Homebuyers who anticipated a COVID-19 “discount” saw their dreams dashed in May as home prices climbed 4.8 percent over the same period last year, according to CoreLogic’s latest home price index and forecast. Record-low mortgage rates and inventory levels caused hordes of buyers to compete for a limited supply of homes, raising prices by 0.7 percent from April to May.
This upward trend isn’t expected to continue for much longer, however. CoreLogic predicts June figures will show a 0.1 percent price dip as pent-up demand from the spring fizzles out. By May of next year, home prices could decrease by 6.6 percent, “largely [due] to elevated unemployment rates.” CoreLogic said the recent surge in infections will exacerbate the already precarious economic situation.
“Pending sales and home-purchase loan applications are higher than in June of last year and reflect the buying activity of millennials,” said Dr. Frank Nothaft, chief economist at CoreLogic.
“By the end of summer, buying will slacken and we expect home prices will show declines in metro areas that have been especially hard hit by the recession.”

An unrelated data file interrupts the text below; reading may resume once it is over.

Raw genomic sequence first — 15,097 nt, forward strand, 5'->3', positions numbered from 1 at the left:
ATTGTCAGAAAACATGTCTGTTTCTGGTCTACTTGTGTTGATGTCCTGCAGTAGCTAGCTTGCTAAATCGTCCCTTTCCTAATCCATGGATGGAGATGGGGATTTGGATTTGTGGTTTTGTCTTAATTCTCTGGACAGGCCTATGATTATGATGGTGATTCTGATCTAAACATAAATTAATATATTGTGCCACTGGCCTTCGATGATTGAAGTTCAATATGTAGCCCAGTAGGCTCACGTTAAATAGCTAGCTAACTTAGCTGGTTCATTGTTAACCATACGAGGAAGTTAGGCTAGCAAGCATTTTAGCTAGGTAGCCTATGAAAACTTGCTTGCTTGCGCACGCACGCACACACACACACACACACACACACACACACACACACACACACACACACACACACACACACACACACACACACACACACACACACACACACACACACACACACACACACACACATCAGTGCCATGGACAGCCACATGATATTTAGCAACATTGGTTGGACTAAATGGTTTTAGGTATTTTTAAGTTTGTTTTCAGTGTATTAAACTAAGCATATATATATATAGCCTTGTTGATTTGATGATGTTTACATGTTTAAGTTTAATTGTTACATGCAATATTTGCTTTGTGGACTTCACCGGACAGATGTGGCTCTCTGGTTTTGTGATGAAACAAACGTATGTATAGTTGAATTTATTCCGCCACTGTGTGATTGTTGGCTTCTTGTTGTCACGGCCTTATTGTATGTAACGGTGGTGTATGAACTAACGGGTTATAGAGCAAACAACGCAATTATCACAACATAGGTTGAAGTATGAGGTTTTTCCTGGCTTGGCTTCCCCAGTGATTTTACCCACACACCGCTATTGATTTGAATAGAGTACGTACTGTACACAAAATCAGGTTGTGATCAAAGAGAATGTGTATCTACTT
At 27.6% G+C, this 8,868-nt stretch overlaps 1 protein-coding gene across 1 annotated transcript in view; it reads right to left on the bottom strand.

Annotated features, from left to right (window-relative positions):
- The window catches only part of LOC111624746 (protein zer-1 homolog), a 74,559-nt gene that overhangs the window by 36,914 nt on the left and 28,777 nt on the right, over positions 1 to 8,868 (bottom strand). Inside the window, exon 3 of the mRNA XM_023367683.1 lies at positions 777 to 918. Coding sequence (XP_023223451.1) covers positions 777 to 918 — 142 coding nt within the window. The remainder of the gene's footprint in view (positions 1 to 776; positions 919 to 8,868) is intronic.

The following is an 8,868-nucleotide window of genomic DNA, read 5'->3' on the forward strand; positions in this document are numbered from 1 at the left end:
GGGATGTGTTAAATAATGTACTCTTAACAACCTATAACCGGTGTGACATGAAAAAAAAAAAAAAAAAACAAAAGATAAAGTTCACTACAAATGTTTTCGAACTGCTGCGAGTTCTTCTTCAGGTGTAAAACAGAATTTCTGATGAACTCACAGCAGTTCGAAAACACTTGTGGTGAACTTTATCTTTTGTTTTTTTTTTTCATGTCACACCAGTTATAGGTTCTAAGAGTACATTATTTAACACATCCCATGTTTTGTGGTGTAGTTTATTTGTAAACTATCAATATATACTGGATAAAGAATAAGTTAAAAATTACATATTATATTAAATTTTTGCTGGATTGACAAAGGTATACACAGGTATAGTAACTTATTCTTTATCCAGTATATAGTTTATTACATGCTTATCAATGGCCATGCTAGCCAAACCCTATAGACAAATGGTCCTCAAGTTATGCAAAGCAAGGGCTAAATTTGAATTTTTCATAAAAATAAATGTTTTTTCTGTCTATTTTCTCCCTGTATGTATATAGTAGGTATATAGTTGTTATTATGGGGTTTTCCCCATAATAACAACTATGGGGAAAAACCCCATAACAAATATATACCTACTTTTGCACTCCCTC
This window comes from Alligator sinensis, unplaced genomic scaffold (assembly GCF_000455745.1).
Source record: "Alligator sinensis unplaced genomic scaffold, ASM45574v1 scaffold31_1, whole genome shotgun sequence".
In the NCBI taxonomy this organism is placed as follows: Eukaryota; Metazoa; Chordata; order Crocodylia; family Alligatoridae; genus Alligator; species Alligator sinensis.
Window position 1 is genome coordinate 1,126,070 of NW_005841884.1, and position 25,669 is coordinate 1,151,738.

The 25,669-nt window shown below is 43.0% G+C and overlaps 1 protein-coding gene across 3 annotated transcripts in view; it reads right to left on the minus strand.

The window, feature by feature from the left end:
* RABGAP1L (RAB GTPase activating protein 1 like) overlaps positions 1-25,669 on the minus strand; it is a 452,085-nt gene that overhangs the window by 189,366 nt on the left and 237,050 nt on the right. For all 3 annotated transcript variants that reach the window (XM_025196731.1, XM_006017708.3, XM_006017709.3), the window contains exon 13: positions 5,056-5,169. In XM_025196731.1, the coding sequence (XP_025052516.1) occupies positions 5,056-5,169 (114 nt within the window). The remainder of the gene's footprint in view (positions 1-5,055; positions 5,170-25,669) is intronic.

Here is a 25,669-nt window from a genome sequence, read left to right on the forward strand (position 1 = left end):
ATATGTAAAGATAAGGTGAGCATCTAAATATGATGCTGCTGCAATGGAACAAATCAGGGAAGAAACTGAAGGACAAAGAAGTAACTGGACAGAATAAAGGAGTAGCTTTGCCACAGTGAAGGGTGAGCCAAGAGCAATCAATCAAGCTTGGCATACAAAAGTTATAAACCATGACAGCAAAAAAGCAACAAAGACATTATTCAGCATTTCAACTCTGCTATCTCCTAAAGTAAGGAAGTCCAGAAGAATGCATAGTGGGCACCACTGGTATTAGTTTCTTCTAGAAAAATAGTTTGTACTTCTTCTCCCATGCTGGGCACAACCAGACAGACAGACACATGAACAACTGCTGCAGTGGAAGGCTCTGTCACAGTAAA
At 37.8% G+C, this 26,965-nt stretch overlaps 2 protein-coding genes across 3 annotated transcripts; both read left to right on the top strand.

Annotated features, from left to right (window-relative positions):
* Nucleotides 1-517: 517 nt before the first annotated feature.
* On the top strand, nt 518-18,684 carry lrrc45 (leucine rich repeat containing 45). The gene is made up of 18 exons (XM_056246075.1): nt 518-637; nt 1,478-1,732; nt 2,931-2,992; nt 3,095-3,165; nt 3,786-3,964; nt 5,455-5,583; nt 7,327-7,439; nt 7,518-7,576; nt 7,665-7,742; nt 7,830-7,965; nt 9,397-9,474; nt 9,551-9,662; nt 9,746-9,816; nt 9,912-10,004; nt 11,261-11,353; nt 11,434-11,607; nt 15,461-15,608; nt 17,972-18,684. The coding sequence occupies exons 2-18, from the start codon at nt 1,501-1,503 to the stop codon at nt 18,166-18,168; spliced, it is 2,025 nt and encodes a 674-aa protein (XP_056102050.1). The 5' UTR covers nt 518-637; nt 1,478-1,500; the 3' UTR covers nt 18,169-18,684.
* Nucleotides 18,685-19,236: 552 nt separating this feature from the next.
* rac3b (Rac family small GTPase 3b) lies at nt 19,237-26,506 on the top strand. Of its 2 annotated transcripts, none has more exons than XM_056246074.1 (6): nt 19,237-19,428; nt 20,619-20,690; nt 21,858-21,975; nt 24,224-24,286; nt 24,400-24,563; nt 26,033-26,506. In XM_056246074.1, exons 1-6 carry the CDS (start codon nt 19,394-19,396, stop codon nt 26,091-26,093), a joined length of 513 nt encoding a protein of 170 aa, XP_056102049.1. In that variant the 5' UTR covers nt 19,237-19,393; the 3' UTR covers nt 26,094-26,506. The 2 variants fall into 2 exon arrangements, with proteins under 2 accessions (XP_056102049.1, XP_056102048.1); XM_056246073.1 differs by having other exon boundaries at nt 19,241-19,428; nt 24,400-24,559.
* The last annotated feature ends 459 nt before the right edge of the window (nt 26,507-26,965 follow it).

Nationwide, home prices held steady, but local markets in tourism-dependent states like Florida and Arizona — where COVID-19 cases have also spiked in recent weeks — will see the greatest risk of a price drop. Among the 100 largest metropolitan areas, 39 percent were deemed overvalued, 24 percent were undervalued and 37 percent were at value.
The extent to which home prices will be hit varies greatly across the country. For example, Las Vegas could see a 20.1 percent decline in prices by May 2021, compared to just 1.3 percent in San Diego during the same period.
Nothaft emphasizes that the current economic downturn is a result of mass unemployment, not a volatile housing market as seen during the Great Recession. Over the next year, home prices will likely see moderate declines but will eventually rebound as employment levels normalize and infection rates fall.